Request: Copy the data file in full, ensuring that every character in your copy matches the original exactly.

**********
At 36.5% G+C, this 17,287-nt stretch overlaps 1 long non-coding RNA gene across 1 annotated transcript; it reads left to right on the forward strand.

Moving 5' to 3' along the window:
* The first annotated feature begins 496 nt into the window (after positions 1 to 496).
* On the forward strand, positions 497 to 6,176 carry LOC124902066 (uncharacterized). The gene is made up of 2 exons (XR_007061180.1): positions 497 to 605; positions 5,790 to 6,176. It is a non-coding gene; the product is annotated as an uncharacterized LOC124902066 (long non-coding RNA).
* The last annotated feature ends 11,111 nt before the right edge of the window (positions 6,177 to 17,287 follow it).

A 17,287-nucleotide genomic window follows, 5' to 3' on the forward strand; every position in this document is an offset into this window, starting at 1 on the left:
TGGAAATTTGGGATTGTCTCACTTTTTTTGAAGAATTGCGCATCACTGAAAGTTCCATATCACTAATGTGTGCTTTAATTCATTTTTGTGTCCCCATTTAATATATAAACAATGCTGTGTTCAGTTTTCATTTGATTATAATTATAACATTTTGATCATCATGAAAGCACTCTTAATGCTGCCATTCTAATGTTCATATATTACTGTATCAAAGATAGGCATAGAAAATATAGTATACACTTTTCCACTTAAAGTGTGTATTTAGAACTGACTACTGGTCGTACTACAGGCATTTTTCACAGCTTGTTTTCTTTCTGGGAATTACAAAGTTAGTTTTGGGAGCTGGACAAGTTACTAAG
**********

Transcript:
At 36.5% G+C, this 17,287-nt stretch overlaps 1 long non-coding RNA gene across 1 annotated transcript; it reads left to right on the forward strand.

Moving 5' to 3' along the window:
* The first annotated feature begins 496 nt into the window (after positions 1 to 496).
* On the forward strand, positions 497 to 6,176 carry LOC124902066 (uncharacterized). The gene is made up of 2 exons (XR_007061180.1): positions 497 to 605; positions 5,790 to 6,176. It is a non-coding gene; the product is annotated as an uncharacterized LOC124902066 (long non-coding RNA).
* The last annotated feature ends 11,111 nt before the right edge of the window (positions 6,177 to 17,287 follow it).

A 17,287-nucleotide genomic window follows, 5' to 3' on the forward strand; every position in this document is an offset into this window, starting at 1 on the left:
TGGAAATTTGGGATTGTCTCACTTTTTTTGAAGAATTGCGCATCACTGAAAGTTCCATATCACTAATGTGTGCTTTAATTCATTTTTGTGTCCCCATTTAATATATAAACAATGCTGTGTTCAGTTTTCATTTGATTATAATTATAACATTTTGATCATCATGAAAGCACTCTTAATGCTGCCATTCTAATGTTCATATATTACTGTATCAAAGATAGGCATAGAAAATATAGTATACACTTTTCCACTTAAAGTGTGTATTTAGAACTGACTACTGGTCGTACTACAGGCATTTTTCACAGCTTGTTTTCTTTCTGGGAATTACAAAGTTAGTTTTGGGAGCTGGACAAGTTACTAAG